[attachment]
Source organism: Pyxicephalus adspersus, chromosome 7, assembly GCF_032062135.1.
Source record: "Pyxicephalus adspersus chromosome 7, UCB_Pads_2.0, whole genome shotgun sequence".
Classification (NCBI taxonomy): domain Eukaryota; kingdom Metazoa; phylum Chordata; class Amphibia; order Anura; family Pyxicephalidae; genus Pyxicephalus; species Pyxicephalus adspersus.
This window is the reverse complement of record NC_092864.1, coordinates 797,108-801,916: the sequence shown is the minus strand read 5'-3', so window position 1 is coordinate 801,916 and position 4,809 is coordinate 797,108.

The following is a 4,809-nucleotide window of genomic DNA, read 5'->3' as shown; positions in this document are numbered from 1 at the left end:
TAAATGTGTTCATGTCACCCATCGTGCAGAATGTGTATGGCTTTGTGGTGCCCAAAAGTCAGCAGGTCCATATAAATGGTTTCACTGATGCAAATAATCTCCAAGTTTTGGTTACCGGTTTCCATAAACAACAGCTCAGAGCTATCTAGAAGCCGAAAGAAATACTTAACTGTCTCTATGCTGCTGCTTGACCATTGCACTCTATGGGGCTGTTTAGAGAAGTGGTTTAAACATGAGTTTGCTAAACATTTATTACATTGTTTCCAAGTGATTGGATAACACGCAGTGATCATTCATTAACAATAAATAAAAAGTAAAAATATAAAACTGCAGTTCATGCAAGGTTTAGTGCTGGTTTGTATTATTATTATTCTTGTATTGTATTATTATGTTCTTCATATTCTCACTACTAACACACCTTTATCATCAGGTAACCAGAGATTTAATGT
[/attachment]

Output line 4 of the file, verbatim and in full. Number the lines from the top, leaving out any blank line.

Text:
This window is the reverse complement of record NC_092864.1, coordinates 797,108-801,916: the sequence shown is the minus strand read 5'-3', so window position 1 is coordinate 801,916 and position 4,809 is coordinate 797,108.